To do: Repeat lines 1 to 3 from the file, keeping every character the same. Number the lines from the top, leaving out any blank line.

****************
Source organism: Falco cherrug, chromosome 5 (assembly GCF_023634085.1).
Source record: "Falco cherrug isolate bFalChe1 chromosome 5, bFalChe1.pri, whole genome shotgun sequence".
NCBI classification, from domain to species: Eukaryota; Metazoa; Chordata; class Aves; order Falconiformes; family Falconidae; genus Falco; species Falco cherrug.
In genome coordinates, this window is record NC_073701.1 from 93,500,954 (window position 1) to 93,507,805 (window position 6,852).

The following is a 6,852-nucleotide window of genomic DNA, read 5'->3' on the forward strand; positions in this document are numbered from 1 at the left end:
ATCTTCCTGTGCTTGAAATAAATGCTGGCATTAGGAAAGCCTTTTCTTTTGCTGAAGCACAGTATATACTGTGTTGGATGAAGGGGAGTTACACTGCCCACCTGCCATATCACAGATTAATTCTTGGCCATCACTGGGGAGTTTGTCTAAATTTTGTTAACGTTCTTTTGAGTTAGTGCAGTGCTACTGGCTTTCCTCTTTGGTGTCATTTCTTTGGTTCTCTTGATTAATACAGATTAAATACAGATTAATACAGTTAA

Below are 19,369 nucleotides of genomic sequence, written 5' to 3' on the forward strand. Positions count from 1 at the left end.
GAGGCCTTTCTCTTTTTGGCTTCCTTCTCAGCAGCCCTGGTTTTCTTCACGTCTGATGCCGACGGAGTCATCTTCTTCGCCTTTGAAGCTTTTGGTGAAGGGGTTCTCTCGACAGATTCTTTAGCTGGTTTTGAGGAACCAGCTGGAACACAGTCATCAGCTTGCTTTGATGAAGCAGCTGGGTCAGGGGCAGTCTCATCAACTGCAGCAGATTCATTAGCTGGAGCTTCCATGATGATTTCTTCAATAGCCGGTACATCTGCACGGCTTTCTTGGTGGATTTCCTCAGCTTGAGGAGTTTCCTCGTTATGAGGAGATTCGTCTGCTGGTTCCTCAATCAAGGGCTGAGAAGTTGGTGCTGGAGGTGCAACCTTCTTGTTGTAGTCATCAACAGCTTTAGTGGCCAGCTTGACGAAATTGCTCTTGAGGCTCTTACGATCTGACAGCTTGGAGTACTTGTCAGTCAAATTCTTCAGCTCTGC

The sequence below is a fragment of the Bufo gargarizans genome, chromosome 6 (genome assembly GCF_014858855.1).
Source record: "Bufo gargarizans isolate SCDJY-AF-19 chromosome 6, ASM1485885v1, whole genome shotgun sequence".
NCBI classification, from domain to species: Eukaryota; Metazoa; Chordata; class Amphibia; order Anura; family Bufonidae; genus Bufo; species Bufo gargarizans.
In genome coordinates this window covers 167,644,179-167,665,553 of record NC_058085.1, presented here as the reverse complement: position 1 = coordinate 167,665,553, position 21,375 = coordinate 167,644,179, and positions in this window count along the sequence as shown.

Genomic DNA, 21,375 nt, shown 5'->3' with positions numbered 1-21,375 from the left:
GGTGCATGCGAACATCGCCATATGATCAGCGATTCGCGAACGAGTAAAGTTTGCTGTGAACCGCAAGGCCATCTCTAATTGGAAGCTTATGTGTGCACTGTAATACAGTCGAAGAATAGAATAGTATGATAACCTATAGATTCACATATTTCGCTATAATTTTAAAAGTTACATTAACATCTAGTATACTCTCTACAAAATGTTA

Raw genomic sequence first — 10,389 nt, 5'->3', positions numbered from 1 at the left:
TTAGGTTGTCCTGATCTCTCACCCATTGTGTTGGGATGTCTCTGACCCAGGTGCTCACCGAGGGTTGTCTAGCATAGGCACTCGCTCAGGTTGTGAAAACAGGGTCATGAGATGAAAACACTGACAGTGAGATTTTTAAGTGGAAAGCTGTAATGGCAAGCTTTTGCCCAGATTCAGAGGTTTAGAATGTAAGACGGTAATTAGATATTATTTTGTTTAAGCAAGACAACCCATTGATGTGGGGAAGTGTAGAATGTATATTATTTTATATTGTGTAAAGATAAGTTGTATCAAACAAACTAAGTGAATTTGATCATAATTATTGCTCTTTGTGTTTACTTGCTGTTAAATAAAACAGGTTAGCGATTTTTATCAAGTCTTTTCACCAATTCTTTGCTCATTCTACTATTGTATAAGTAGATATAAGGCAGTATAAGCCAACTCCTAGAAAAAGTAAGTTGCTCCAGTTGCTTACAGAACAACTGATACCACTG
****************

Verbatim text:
Source organism: Falco cherrug, chromosome 5 (assembly GCF_023634085.1).
Source record: "Falco cherrug isolate bFalChe1 chromosome 5, bFalChe1.pri, whole genome shotgun sequence".
NCBI classification, from domain to species: Eukaryota; Metazoa; Chordata; class Aves; order Falconiformes; family Falconidae; genus Falco; species Falco cherrug.